Watch CBS News

Bill Proposed To End Catholic Confession Exemption For Reporting Child Abuse

SAN FRANCISCO (KPIX 5) -- State Senator Jerry Hill (D-San Mateo) has introduced a bill, SB 360, to end the "penitential communication" exemption to child abuse reporting.

Currently, 43 categories of adults are required to report to the police if they know or "reasonably suspect" a child is "has been the victim of child abuse or neglect." (Cal. Penal Code 11166(a).) There is an exception for clergy who gain knowledge of abuse during "penitential communication," sometimes referred to as "confession."  (Cal. Penal Code 11166(d).) Hill says "those in the clergy have been able to abuse and get away with it," because of the exception so his bill would erase it from the law. "This bill will require that everyone has to say something when they see it."

The categories of "mandatory reporters" under California law include teachers, daycare workers, police, firefighters, doctors, dentists, podiatrists, psychiatrists, psychologists, coaches, and clergy. (Cal. Penal Code 11165.7.) Clergy are the only persons who get any exception under the law – they do not have to report abuse if they learn about it in the course of "penitential communication."

Hill says the exception is really a loophole because "penitential communication" can mean any conversation with a member of the clergy. "Any communication can be conceived as a penitential communication, if it is in an office or anyplace, as long as there's an understanding there it's privileged, it does not have to be reported," said Hill.

The law defines a "penitential communication" as "a communication, intended to be in confidence, including, but not limited to, a sacramental confession, made to a clergy member who…has a duty to keep those communications secret." (Cal. Penal Code 11166(d).) Essentially, anytime a person tells a secret to a priest, even if it is a secret revealing child abuse, the priest need not report it.

"They've exploited a well-intentioned law to make it into their personal way of avoiding being truthful," says Dan McNevin, area leader of the Survivor's Network for those Abused by Priests. He says any time a priest discusses his own sexual abuse with another priest, there is no reporting requirement. "It's just another way they keep up this society of secrecy where they protect each other."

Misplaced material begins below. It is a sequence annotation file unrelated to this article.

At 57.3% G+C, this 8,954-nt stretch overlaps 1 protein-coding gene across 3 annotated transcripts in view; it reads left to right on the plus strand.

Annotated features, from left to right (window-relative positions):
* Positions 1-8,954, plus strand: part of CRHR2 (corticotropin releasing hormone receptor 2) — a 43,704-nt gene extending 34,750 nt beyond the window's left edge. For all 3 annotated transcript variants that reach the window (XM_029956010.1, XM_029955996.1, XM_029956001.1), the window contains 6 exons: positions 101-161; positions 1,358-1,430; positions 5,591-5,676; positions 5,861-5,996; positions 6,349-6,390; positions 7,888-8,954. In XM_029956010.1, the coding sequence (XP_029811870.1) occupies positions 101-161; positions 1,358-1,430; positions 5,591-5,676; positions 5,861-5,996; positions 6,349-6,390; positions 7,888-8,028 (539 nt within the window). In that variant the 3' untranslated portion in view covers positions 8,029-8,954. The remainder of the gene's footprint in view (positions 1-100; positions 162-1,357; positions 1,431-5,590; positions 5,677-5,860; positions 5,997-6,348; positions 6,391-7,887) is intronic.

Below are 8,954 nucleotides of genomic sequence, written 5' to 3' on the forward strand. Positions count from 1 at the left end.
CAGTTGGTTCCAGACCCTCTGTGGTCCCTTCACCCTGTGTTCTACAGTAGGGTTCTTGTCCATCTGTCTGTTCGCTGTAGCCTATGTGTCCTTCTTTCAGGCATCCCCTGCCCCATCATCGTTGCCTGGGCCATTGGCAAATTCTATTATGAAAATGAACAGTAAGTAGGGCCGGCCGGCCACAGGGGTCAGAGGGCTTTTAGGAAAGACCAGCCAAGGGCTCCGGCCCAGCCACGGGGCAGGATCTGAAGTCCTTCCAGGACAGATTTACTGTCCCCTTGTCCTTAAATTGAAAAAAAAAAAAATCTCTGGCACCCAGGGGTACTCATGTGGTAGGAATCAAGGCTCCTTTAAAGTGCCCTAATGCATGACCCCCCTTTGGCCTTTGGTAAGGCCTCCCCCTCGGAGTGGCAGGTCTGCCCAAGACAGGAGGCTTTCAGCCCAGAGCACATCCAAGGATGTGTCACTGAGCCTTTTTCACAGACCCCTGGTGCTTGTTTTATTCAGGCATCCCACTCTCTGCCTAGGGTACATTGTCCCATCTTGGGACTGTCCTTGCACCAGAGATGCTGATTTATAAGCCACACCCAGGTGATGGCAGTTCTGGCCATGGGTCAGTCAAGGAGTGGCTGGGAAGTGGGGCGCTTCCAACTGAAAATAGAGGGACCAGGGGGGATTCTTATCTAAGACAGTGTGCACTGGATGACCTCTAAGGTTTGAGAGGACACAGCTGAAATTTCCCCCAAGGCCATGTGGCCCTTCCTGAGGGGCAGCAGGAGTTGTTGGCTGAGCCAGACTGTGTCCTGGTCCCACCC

McNevein says he's heard stories of priests who told other priests about their abusive actions but were never reported to police. "Knowing what we know now about the church, it's clear they cannot be trusted," he says. "To eliminate any loophole, I think, is the best protection for children."

Hill say 10 other states including Connecticut and Texas have already eliminated the "penitential communication" exception for abuse reporting.

Still, he's already been put on notice that the church is going to fight his law with six lobbying firms and virtually unlimited funds. "We know we're in for a fight," says Hill. "But we're ready. And we're on the right side of the issue."

The California Catholic Conference sent us this statement, "Clergy are already mandatory reporters.  We support that and would do nothing to change it.  Inserting government into the Confessional does nothing to protect children and everything to erode the fundamental constitutional rights and liberties we enjoy as Americans.  It's also why courts here and around the world respect the special nature of spiritual counseling."

View CBS News In
CBS News App Open
Chrome Safari Continue
Be the first to know
Get browser notifications for breaking news, live events, and exclusive reporting.